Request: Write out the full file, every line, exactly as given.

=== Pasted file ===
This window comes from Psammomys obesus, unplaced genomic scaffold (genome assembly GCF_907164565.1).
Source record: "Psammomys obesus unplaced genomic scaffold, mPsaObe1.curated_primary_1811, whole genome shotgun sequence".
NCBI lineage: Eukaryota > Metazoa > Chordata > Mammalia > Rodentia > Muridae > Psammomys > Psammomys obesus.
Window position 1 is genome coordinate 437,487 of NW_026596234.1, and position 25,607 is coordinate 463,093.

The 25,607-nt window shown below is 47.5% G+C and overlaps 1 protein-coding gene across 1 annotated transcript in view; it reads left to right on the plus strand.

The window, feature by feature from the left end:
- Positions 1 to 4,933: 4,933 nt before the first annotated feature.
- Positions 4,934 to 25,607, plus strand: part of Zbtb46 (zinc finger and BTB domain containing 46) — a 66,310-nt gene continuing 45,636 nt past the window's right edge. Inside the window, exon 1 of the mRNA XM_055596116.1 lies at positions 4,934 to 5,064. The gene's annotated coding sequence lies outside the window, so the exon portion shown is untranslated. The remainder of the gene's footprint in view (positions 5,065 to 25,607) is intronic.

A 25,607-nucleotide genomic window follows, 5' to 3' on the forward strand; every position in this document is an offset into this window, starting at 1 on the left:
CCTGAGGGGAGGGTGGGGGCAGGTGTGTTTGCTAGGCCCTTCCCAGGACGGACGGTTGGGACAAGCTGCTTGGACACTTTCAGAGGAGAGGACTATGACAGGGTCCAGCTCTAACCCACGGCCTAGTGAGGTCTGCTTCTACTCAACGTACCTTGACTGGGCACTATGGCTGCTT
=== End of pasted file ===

This window comes from Psammomys obesus, unplaced genomic scaffold (genome assembly GCF_907164565.1).
Source record: "Psammomys obesus unplaced genomic scaffold, mPsaObe1.curated_primary_1811, whole genome shotgun sequence".
NCBI lineage: Eukaryota > Metazoa > Chordata > Mammalia > Rodentia > Muridae > Psammomys > Psammomys obesus.
Window position 1 is genome coordinate 437,487 of NW_026596234.1, and position 25,607 is coordinate 463,093.

The 25,607-nt window shown below is 47.5% G+C and overlaps 1 protein-coding gene across 1 annotated transcript in view; it reads left to right on the plus strand.

The window, feature by feature from the left end:
- Positions 1 to 4,933: 4,933 nt before the first annotated feature.
- Positions 4,934 to 25,607, plus strand: part of Zbtb46 (zinc finger and BTB domain containing 46) — a 66,310-nt gene continuing 45,636 nt past the window's right edge. Inside the window, exon 1 of the mRNA XM_055596116.1 lies at positions 4,934 to 5,064. The gene's annotated coding sequence lies outside the window, so the exon portion shown is untranslated. The remainder of the gene's footprint in view (positions 5,065 to 25,607) is intronic.

A 25,607-nucleotide genomic window follows, 5' to 3' on the forward strand; every position in this document is an offset into this window, starting at 1 on the left:
CCTGAGGGGAGGGTGGGGGCAGGTGTGTTTGCTAGGCCCTTCCCAGGACGGACGGTTGGGACAAGCTGCTTGGACACTTTCAGAGGAGAGGACTATGACAGGGTCCAGCTCTAACCCACGGCCTAGTGAGGTCTGCTTCTACTCAACGTACCTTGACTGGGCACTATGGCTGCTT